Threats that would destroy one world would no longer be existential threats. Even civilization-ending disasters would now have somebody to send relief. Assuming the risk per year is the same, the total risk to humanity has been at least halved.

There are going to exist joint risks. As the article notes, malevolent AI or alien invasions are unlikely to leave one world alone. Dispersion however does enable better survival and time to respond, especially since a settled Mars is likely just the start of settling other parts of the solar system. But even if there was no improvement against joint risks the reduction of one-world risks would be significantly valuable.

The problem in this scenario rather seems to be the suspicion that there is an unacceptable inequality of life conditions rather than unequal risk. But even if this was unavoidable (which seems unlikely) that inequality has to weigh morally more strongly than the moral value of the change in existential risk. Since such changes at least correspond to the value of life of a fraction of humanity (plus future value), even fairly large inequalities might be acceptable. Especially since everybody benefits equally from the risk reduction, insofar individuals gain a benefit of being part of a species less likely to go extinct.

Conclusions

In my view, concerns about existential risk are rational and could drive space settlement. It is not entirely clear that space is the best response to the overall risk profile (see the appendix below for some further considerations). But there is nothing ignoble about the vision even if there are better approaches available. In fact, we should applaud attempts at thinking big and long-term: as a civilization they make us better. We should also scrutinize and analyse them carefully. We are at risk, but we also have some time and brainpower.

Appendix: What is the rational degree of long-term thinking?

Suppose we did know about a costly intervention that would double the lifespan of the biosphere. Should we do it?

The EU spends about 0.7% of GDP on environmental efforts. To a large extend this is because we do not want to suffer the bad effects of environmental degradation ourselves, but at least a fraction (let’s say 10%) of this is for the sake of the environment itself – we would want to pay for this even if nobody visited the saved environment. If we imagine that this adds an extra year of good environment (pretty optimistic), we are willing to pay 0.07% GDP (€11.5 billion) per year. Given that the biosphere may last between half a billion and a billion years in the future, we should be willing to pay 10 exaeuro (€1019) for all those future rainforests, coral reefs, deserts and whatnot. That is somewhere north of a hundred thousand times of the current world economy.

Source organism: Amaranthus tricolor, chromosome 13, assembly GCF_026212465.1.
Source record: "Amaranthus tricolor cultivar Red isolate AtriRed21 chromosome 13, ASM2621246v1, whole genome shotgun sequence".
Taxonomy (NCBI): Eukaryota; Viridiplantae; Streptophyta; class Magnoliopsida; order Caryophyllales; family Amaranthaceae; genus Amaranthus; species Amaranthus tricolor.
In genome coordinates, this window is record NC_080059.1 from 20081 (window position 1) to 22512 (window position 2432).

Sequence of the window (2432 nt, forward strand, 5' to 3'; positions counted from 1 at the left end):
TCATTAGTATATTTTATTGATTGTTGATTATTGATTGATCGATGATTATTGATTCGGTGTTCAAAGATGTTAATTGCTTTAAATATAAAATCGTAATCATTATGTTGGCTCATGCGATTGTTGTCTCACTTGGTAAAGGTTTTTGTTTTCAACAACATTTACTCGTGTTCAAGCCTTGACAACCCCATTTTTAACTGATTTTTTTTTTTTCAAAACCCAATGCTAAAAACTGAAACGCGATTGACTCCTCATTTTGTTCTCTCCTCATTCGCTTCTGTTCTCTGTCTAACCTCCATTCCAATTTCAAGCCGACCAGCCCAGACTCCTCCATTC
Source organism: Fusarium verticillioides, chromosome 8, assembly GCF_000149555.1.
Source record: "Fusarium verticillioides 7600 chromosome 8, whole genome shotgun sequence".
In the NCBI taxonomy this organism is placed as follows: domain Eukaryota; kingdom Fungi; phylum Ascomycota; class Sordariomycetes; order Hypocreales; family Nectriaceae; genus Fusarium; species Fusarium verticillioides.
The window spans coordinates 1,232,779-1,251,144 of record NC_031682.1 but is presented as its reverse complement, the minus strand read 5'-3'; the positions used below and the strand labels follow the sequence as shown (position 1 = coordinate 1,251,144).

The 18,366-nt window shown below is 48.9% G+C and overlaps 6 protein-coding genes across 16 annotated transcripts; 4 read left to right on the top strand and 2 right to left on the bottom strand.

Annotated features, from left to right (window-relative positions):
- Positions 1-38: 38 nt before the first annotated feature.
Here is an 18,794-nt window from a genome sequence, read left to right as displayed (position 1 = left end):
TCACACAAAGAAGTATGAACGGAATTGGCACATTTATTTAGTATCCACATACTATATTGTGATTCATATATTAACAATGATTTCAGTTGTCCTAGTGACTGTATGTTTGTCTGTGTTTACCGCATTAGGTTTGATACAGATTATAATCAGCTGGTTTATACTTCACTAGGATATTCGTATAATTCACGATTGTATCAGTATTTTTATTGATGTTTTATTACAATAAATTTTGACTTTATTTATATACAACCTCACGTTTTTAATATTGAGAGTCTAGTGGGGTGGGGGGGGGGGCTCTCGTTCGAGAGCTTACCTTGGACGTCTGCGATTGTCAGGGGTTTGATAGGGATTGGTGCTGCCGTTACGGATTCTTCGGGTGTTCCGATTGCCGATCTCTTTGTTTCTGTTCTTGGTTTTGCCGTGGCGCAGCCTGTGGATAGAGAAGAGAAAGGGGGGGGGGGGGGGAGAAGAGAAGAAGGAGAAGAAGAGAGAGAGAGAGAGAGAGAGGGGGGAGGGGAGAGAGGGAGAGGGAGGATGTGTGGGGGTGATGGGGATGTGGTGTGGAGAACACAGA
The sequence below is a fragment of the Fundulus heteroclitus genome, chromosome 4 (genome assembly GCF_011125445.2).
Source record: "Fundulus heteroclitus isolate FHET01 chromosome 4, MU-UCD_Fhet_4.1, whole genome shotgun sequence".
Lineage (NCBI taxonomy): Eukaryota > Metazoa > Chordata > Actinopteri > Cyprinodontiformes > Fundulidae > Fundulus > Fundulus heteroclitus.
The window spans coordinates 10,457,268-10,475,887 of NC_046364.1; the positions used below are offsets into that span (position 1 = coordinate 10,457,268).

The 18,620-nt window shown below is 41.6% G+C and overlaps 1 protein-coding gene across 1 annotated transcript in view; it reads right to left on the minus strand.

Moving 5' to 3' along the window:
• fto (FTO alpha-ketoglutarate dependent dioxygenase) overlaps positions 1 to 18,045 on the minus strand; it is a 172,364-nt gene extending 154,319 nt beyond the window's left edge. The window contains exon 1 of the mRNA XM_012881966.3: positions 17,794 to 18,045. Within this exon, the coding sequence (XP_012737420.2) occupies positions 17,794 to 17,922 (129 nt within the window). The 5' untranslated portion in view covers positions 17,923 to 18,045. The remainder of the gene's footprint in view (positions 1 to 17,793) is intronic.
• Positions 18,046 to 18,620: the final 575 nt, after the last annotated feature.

If Musk were to terraform Mars that is somewhat equivalent to doubling the number of biosphere-years (lets ignore that Mars is smaller, that it might not last quite as long etc). The above argument implies that it would actually be cost-effective to do it if the total cost was less than 10 exaeuro. (See also this post for some other ways of reasoning about the value of entire planets)

Is that absurd?

One could say we should discount future values to avoid absurdities. But this means essentially cutting off the future beyond a certain point: with a 1% discount rate, the entire future beyond 1000 years has value near zero. One can argue for discounting based on uncertainty about what will happen, but this again seems problematic in terms of cutting off the future: we can still predict that whoever is around in the far future likely wants to be alive. There are also philosophical arguments that we should not discount future lives – they have intrinsic value unlike other goods. See section 5 of this paper for some review and discussion of the issues.

We may say that the problem here is not the value, but the confidence in that we right now know enough and can make decisions for the entire future. Waiting for future options can be smart, especially when we know we will likely be richer, more knowledgeable and wiser, in the future. It might hence be rational to work more on setting course and gaining resources now than dealing with the actual risks. However, uncertainty about when risks will occur and the diminishing marginal returns on mitigation work can give reason to act early.